There are case reports of novel interventions that have proved helpful. Nitric oxide started at 40 ppm was administered in one case to treat severe pulmonary hypertension that caused righ ventricular failure and left ventricular diastolic dysfunction from a dilated right ventricle. Another case report describes an RVAD to treat right ventricular failure. In another case, a 45 year old female undergoing elective c-section for placenta previa suffered an AFE. TEE was instituted and showed significant and persistent pulmonary vasoconstriction. Cardiopulmonary bypass, heparin, epinephrine and high dose steroids were used in the management with successful outcome. In other case, ECMO along with intra-aortic balloon counterpulsation were performed to stabilize a patient who suffered from AFE during an otherwise routine labor. Activated recombinant factor VII has also been used successfully to control bleeding in a patient with AFE and DIC.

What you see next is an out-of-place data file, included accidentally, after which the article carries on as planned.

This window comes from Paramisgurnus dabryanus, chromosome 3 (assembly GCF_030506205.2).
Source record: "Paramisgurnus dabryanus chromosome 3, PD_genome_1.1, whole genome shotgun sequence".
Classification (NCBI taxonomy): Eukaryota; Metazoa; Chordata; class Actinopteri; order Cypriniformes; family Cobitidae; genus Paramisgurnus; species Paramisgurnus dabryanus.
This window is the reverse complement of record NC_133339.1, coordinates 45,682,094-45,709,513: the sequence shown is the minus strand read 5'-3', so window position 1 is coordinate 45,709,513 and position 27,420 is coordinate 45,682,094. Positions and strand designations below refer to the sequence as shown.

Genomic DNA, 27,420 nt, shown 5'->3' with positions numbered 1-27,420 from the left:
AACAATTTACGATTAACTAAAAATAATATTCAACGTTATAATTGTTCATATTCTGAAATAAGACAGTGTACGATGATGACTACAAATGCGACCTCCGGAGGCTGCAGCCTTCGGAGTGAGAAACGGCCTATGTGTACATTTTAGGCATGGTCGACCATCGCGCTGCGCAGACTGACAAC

Obviously, the above novel therapies are enormously expensive with large inherent risks. But, given that this patient population is one that is typically otherwise healthy, younger, and likley to be depended upon for the caring of a new infant, heroic efforts are likely rational particularly if they are potentially lifesaving.
In summary, AFE is not predictable nor is it preventable. A high clinical suspicion and rapid and aggressive management is required given that the mortality rate from this syndrome is estimated to be up to 90% in some estimates. Early moblization of subspecialties such as cardiothoracic surgery, cardiology, pulmonary and hematology may be indicated depending the available resources at your hospital.